Moneycontrol
Feb 17, 2017 12:38 PM IST | Source: Moneycontrol.com

Should you invest in small and mid-cap funds amid run up?

Investment advisors caution against putting fresh money in small and mid-cap funds given their high valuations and also due to concerns over liquidity.

Should you invest in small and mid-cap funds amid run up?

Sarbajeet K Sen
Moneycontrol


The mid-cap and small-cap stock universe has witnessed a major run up during recent times leading to both mid-cap and small-cap indices hovering around their all-time highs.


As a result mid-cap funds too have witnessed a rise in net asset values (NAVs), forcing funds such as DSP BlackRock Microcap Fund deciding to halt fresh inflows to protect investor interest.


In such a situation, what should be your investment strategy on mid- and small-cap fund? Investment advisors caution against putting fresh money in such funds given the high valuations and concerns over liquidity.


“Fresh exposure to can be avoided at this juncture. If the investor is over exposed to mid- and small-cap funds and have invested in the last 3 years, it is advisable to book profits. If one is investing through Sytematic Investment Plans and looking for over 5 years holding period, it is advisable to continue the SIP,” S. Sridharan, Head – Financial Planning, Wealthladder Investment Advisors told Moneycontrol.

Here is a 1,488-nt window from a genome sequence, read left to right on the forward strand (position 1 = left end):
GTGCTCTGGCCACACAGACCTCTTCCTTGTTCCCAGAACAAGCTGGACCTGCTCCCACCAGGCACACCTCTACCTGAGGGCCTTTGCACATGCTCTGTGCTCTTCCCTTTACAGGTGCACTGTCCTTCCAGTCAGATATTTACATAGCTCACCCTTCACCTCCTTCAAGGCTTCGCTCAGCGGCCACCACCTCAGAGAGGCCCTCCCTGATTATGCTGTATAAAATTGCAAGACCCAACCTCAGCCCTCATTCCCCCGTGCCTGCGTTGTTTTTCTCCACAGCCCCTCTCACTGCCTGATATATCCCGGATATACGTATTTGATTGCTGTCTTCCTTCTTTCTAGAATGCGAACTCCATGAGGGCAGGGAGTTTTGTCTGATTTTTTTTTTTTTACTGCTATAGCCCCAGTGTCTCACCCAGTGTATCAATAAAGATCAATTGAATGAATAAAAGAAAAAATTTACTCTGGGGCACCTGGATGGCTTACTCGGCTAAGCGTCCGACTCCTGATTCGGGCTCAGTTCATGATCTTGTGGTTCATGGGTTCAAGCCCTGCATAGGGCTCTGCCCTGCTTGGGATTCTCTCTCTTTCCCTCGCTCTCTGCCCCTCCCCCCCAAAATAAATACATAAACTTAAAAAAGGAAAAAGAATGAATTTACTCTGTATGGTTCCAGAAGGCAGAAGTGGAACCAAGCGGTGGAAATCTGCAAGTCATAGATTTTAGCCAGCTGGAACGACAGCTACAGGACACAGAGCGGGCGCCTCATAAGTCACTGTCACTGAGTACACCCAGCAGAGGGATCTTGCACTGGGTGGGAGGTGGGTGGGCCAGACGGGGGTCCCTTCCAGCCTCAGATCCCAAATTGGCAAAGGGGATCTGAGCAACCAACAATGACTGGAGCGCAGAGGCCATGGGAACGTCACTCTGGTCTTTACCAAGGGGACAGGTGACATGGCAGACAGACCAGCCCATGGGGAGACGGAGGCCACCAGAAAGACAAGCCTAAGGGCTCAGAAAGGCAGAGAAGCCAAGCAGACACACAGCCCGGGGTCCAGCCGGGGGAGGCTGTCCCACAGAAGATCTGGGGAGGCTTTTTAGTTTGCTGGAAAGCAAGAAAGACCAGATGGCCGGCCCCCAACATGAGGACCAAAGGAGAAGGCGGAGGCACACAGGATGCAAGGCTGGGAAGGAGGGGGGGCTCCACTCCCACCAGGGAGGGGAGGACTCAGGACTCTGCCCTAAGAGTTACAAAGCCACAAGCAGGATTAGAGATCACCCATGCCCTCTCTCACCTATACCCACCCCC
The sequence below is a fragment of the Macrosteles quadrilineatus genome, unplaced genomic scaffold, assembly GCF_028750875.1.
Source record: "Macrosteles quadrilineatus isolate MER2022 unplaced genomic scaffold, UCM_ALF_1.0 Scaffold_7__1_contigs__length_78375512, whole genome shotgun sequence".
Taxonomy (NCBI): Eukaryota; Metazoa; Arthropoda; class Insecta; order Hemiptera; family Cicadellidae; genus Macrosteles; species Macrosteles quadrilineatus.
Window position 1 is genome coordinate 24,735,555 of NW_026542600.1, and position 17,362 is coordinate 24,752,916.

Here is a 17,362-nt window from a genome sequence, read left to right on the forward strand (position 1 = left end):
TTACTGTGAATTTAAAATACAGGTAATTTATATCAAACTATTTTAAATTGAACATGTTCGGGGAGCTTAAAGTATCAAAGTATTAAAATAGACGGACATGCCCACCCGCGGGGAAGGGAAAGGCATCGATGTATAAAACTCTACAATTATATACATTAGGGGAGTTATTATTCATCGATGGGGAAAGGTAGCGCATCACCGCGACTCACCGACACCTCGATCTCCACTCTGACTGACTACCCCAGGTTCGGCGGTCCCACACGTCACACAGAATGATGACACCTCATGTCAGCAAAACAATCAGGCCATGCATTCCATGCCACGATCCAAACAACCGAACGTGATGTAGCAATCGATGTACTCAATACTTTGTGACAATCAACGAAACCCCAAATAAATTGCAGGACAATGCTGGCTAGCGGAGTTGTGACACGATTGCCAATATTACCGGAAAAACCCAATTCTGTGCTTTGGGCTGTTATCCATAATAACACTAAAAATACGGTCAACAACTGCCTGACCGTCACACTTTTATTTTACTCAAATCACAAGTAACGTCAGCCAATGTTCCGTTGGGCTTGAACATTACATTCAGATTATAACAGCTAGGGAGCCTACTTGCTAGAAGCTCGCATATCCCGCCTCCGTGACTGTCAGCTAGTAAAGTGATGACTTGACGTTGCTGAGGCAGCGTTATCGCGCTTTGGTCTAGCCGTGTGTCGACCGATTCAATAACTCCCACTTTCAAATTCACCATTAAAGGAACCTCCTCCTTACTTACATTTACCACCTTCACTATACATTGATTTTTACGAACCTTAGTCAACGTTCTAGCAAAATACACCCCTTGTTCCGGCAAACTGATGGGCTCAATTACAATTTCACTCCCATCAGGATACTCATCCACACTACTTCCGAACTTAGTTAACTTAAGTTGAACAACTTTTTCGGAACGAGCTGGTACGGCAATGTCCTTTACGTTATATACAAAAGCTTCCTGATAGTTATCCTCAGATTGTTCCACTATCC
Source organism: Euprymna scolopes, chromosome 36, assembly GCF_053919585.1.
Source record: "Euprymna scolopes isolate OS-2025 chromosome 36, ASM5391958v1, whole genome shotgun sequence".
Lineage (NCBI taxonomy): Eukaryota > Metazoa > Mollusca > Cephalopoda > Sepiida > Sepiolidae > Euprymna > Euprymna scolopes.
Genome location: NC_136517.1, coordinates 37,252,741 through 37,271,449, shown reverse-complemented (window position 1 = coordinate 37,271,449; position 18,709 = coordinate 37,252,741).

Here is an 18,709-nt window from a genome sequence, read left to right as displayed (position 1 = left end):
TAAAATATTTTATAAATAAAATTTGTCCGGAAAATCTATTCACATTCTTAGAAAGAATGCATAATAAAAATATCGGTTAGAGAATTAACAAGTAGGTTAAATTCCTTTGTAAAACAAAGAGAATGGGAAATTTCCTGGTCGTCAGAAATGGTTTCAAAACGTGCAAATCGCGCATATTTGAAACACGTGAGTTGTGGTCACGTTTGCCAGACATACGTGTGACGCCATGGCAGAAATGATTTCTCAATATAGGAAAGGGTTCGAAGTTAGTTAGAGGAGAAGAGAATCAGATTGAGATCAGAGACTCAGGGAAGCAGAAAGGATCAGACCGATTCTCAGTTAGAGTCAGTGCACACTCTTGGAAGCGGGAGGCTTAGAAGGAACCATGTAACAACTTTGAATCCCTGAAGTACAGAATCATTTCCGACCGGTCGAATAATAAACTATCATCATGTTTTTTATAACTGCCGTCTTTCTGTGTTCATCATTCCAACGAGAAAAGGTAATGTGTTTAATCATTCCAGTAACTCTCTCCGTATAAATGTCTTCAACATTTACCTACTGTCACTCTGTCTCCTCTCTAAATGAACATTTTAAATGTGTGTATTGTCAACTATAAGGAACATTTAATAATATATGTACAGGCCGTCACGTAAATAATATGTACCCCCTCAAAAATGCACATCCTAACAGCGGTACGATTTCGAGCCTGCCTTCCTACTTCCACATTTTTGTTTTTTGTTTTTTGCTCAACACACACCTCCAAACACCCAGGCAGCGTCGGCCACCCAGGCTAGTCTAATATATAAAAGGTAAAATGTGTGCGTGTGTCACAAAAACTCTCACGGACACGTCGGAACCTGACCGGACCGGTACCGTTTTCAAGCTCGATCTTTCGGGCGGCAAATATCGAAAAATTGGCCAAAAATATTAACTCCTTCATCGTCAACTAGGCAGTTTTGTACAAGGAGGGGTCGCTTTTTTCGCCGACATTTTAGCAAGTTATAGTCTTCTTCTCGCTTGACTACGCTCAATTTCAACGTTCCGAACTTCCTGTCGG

Sridharan says the mid- and small-cap space is overvalued at present. The P/E of nifty midcap 50 is presently at 35. In the last three quarters, the midcap valuations started picking up from Mar-2016 and peaked in September-2016. In the month of Sep-2016, the nifty midcap 50 was at 69 and slowly it started reducing. The present P/E of 35 is also not in a comfort zone. Though this has come down, there are few stocks left in the midcap segment with the attractive valuation. As far as small-cap is concerned, the rally started in April 2016 and peaked in Nov-2016. The present P/E of Nifty Small-cap 50 is 60.

Sridharan says apart from valuation, liquidity is a concern in the small & midcap funds. “The liquidity score on mid- and small-cap is 12 days on an average. That means the funds would take 12 days to liquidate the entire portfolio at this juncture. Few funds has the liquidity score as high as 25 days,” he said.


Himanshu Srivastava, Senior Analyst Manager Research, Morningstar Investment Adviser India, points out that the run up in the small- and mid-cap space, has made it increasingly difficult for fund managers to find investment stocks that would make a meaningful impact on the fund. “Illiquidity is also an area of concern for small- and mid-cap funds. During market downturn, it becomes difficult for the manager to offload illiquid stocks due to lack of adequate liquidity in the system. This can adversely impact the fund’s performance.

Rishi Mehra, CEO of Wishfin (previously Deal4loans), however, feels there may still be some steam left in the mid and small-cap space and one’s risk appetite should determine whether to buy into these funds. “If an investor wants to get into high return category then he has to consider high risk investment. Top rated funds in the mid- and small-cap category have delivered 30-37% return in last one to three years’ time. Generally mid- and small-cap cycle is tempting over a 3-5 year time frame, so still we have one to two years’ to get more value in the space,” Mehra said.

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